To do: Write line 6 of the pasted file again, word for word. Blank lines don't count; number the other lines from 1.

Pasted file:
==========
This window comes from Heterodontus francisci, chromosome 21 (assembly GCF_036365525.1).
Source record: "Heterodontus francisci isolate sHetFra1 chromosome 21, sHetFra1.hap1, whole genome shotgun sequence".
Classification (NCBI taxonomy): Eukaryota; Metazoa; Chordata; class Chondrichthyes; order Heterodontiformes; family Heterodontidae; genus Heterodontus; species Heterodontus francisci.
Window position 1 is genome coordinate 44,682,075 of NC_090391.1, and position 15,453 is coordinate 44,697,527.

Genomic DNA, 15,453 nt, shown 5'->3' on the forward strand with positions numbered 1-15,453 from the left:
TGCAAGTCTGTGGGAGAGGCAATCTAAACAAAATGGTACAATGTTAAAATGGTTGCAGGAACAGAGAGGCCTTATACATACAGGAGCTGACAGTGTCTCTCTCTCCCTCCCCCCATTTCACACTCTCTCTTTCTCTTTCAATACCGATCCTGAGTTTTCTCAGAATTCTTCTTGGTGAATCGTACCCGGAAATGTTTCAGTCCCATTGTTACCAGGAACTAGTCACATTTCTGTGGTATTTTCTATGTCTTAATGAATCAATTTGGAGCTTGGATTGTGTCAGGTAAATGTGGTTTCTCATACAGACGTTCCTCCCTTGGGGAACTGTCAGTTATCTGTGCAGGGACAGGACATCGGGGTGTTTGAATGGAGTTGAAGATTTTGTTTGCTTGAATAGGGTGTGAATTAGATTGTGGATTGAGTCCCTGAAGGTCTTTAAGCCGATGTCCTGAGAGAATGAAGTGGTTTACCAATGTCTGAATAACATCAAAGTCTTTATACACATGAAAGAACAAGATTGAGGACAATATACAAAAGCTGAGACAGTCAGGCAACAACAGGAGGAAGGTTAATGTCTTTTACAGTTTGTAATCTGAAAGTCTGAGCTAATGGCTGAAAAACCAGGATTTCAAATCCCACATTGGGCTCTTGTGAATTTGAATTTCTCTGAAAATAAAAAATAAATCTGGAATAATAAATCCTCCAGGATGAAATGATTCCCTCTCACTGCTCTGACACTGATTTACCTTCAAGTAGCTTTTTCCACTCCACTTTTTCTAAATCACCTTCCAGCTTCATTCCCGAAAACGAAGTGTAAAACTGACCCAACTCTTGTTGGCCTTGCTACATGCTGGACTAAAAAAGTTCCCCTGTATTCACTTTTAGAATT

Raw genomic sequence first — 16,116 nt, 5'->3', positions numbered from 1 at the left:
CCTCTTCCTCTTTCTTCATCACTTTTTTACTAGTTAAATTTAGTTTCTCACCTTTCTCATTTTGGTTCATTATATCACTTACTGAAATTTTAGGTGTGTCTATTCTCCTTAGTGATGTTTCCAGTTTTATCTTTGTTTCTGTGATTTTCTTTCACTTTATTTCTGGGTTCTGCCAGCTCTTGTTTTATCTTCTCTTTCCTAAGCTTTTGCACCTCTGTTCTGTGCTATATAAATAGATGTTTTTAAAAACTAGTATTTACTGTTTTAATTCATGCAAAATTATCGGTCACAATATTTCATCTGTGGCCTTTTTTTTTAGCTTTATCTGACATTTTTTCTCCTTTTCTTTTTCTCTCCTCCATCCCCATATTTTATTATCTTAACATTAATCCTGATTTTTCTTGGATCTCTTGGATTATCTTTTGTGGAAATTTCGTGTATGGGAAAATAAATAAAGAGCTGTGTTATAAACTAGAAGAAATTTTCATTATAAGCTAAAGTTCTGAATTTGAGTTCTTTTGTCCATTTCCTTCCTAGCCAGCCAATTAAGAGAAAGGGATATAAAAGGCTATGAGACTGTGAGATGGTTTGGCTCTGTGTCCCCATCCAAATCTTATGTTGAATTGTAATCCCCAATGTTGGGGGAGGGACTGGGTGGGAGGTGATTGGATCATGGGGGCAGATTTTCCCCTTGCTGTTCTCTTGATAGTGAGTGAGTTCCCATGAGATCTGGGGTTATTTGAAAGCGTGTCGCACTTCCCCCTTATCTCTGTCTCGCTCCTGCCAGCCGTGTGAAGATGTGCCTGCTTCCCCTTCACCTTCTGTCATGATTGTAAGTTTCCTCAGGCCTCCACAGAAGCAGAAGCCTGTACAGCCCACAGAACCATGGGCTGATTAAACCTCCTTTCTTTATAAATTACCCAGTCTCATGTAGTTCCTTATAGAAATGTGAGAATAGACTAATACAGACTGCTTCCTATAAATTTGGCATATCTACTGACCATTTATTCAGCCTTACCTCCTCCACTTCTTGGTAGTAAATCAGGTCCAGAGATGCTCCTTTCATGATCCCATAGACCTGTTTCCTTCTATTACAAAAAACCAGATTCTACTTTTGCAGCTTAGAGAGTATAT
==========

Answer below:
TGCAAGTCTGTGGGAGAGGCAATCTAAACAAAATGGTACAATGTTAAAATGGTTGCAGGAACAGAGAGGCCTTATACATACAGGAGCTGACAGTGTCTCTCTCTCCCTCCCCCCATTTCACACTCTCTCTTTCTCTTTCAATACCGATCCTGAGTTTTCTCAGAATTCTTCTTGGTGAATCGTACCCGGAAATGTTTCAGTCCCATTGTTACCAGGAACTAGTCACATTTCTGTGGTATTTTCTATGTCTTAATGAATCAATTTGGAGCTTGGATTGTGTCAGGTAAATGTGGTTTCTCATACAGACGTTCCTCCCTTGGGGAACTGTCAGTTATCTGTGCAGGGACAGGACATCGGGGTGTTTGAATGGAGTTGAAGATTTTGTTTGCTTGAATAGGGTGTGAATTAGATTGTGGATTGAGTCCCTGAAGGTCTTTAAGCCGATGTCCTGAGAGAATGAAGTGGTTTACCAATGTCTGAATAACATCAAAGTCTTTATACACATGAAAGAACAAGATTGAGGACAATATACAAAAGCTGAGACAGTCAGGCAACAACAGGAGGAAGGTTAATGTCTTTTACAGTTTGTAATCTGAAAGTCTGAGCTAATGGCTGAAAAACCAGGATTTCAAATCCCACATTGGGCTCTTGTGAATTTGAATTTCTCTGAAAATAAAAAATAAATCTGGAATAATAAATCCTCCAGGATGAAATGATTCCCTCTCACTGCTCTGACACTGATTTACCTTCAAGTAGCTTTTTCCACTCCACTTTTTCTAAATCACCTTCCAGCTTCATTCCCGAAAACGAAGTGTAAAACTGACCCAACTCTTGTTGGCCTTGCTACATGCTGGACTAAAAAAGTTCCCCTGTATTCACTTTTAGAATT